When he was reborn as an elephant, even then Indradyumana was the king of his herd. Because of his worship of Bhagwan Vishnu, he lacked no creature comforts even in this lowly birth. He had numerous female elephants with him, and also several children.
One hot summer day, he was leading his herd, the thump of their feet seemed to loosen up even the mountains. Soon they all felt extremely thirsty and hurried to a nearby lake, entering its waters. First Indradyumana, who was now known as Gajendra (literally ‘king of elephants’), quenched his thirst along with his obedient companions and then they all bathed in the waters. Like a true householder attached to his family, Gajendra sported in the water with his wives, children and friends, sprinkling each other with showers and playfully pouring water into their mouths. Under the spell of Bhagawan’s maya, the poor elephant did not realise that there was danger looming over him.
Suddenly a crocodile emerged from the waters, caught hold of Gajendra’s leg and started dragging him into the lake. Finding himself in this calamity by the will of God, the mighty elephant tried to extricate himself. However, since the crocodile is a marine creature, its strength is maximum in water. An elephant on the other hand, being a land animal, has a greatly reduced strength in water. Therefore, inspite of his immense efforts, Gajendra was unable to rescue himself.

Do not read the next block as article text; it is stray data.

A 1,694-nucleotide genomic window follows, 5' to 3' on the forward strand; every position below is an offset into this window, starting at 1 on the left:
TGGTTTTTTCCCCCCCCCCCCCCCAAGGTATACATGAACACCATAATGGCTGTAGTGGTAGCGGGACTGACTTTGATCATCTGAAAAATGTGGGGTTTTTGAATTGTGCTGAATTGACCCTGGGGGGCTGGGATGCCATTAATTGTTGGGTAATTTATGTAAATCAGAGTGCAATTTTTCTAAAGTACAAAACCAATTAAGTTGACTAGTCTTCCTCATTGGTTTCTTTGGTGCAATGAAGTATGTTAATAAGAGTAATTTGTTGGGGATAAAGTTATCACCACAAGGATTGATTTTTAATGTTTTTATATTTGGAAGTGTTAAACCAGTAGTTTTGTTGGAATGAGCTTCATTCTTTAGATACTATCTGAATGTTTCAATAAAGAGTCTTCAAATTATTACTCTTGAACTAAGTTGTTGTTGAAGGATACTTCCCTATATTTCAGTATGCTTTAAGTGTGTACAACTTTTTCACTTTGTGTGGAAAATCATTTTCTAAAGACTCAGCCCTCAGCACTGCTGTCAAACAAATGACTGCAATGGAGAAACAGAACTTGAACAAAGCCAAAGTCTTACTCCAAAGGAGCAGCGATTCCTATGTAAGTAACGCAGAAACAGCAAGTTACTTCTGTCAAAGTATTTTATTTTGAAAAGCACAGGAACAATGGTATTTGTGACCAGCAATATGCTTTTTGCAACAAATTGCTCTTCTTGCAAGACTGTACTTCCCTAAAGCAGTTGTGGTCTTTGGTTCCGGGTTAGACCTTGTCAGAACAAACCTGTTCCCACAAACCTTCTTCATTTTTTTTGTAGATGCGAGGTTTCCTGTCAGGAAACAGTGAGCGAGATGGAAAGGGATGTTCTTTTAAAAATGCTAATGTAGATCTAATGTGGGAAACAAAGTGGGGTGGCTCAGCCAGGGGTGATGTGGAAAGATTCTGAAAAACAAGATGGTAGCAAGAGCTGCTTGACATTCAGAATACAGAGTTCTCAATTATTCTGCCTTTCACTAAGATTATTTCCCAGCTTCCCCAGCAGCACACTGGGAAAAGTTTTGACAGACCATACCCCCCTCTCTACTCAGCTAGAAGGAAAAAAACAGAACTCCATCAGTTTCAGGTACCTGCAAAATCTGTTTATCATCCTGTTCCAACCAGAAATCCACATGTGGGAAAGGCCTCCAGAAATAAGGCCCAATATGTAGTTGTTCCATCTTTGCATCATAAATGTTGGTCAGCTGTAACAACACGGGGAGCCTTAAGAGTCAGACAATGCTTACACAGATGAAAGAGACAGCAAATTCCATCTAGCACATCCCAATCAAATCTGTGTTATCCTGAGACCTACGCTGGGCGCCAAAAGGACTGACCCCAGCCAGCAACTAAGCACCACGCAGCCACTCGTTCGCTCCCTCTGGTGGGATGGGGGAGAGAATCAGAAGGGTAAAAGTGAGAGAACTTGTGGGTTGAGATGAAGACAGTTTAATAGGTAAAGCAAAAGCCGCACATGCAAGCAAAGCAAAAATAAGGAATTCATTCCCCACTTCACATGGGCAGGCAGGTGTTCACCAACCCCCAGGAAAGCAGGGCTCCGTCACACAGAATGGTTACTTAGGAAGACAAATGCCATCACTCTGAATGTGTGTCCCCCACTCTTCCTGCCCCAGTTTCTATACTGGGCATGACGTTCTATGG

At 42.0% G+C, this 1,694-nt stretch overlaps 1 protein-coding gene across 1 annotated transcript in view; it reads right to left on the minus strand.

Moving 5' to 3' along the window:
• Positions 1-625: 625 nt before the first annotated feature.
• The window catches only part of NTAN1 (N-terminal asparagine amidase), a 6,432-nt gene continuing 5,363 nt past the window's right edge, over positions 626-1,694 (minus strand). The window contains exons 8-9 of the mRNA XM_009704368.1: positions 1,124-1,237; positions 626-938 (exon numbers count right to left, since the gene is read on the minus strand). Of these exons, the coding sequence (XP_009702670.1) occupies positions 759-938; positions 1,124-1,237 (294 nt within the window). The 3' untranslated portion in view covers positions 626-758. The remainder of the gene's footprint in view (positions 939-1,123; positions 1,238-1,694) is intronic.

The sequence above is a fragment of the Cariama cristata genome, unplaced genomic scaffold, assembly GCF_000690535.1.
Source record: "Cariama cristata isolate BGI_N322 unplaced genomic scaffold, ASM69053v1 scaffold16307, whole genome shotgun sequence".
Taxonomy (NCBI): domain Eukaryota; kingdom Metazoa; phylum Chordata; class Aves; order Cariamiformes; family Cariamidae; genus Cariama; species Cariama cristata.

His companions, seeing the plight of their beloved master, started shrieking. Some of the elephants tried to help by attempting to pull him from the back; but to no avail. In this way, the struggle continued for a long time. His helpless companions, now extremely tired, realised that they were fighting a losing battle. Understanding that his end was imminent, they all slowly withdrew, till Gajendra was left alone. He was the titan of a big clan; but all deserted him at the end. He pondered over this for a long time, and through the grace of God came to the following conclusion: "Even my most powerful male friends could not rescue me from this plight; what then to speak of my poor female elephants! Indeed, this is nothing but the noose of providence tightening around me. Nobody in this world is truly mine. Kala is all powerful. It slithers across like a serpent, consuming all that comes in its way. Only the creature who, though fearful of Kala, takes refuge with Bhagwan Vishnu, is definitely saved by the great Lord. Even death fears Bhagwan Vishnu. He is the refuge of all. It is to Him that I now surrender myself."